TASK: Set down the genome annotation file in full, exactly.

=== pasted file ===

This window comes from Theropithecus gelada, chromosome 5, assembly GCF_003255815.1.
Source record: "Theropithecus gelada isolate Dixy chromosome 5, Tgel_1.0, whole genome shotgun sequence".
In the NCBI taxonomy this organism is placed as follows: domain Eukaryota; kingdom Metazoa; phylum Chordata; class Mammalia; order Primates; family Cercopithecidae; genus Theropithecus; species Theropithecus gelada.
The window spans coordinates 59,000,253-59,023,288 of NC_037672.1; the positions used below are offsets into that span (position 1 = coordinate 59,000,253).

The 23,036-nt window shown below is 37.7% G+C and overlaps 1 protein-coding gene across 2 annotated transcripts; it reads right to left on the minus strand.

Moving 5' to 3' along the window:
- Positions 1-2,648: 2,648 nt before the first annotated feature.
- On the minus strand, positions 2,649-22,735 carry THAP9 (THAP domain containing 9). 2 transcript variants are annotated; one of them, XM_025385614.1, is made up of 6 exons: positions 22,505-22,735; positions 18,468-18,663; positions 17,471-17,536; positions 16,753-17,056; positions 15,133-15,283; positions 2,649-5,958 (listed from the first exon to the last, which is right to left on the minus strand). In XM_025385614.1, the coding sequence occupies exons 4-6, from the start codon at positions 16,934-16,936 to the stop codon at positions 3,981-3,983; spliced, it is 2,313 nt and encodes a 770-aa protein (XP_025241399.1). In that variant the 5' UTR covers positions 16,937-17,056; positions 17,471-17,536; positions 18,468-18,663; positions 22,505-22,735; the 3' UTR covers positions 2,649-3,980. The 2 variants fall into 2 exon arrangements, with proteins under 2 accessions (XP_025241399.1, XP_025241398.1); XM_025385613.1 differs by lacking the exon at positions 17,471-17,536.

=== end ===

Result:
This window comes from Theropithecus gelada, chromosome 5, assembly GCF_003255815.1.
Source record: "Theropithecus gelada isolate Dixy chromosome 5, Tgel_1.0, whole genome shotgun sequence".
In the NCBI taxonomy this organism is placed as follows: domain Eukaryota; kingdom Metazoa; phylum Chordata; class Mammalia; order Primates; family Cercopithecidae; genus Theropithecus; species Theropithecus gelada.
The window spans coordinates 59,000,253-59,023,288 of NC_037672.1; the positions used below are offsets into that span (position 1 = coordinate 59,000,253).

The 23,036-nt window shown below is 37.7% G+C and overlaps 1 protein-coding gene across 2 annotated transcripts; it reads right to left on the minus strand.

Moving 5' to 3' along the window:
- Positions 1-2,648: 2,648 nt before the first annotated feature.
- On the minus strand, positions 2,649-22,735 carry THAP9 (THAP domain containing 9). 2 transcript variants are annotated; one of them, XM_025385614.1, is made up of 6 exons: positions 22,505-22,735; positions 18,468-18,663; positions 17,471-17,536; positions 16,753-17,056; positions 15,133-15,283; positions 2,649-5,958 (listed from the first exon to the last, which is right to left on the minus strand). In XM_025385614.1, the coding sequence occupies exons 4-6, from the start codon at positions 16,934-16,936 to the stop codon at positions 3,981-3,983; spliced, it is 2,313 nt and encodes a 770-aa protein (XP_025241399.1). In that variant the 5' UTR covers positions 16,937-17,056; positions 17,471-17,536; positions 18,468-18,663; positions 22,505-22,735; the 3' UTR covers positions 2,649-3,980. The 2 variants fall into 2 exon arrangements, with proteins under 2 accessions (XP_025241399.1, XP_025241398.1); XM_025385613.1 differs by lacking the exon at positions 17,471-17,536.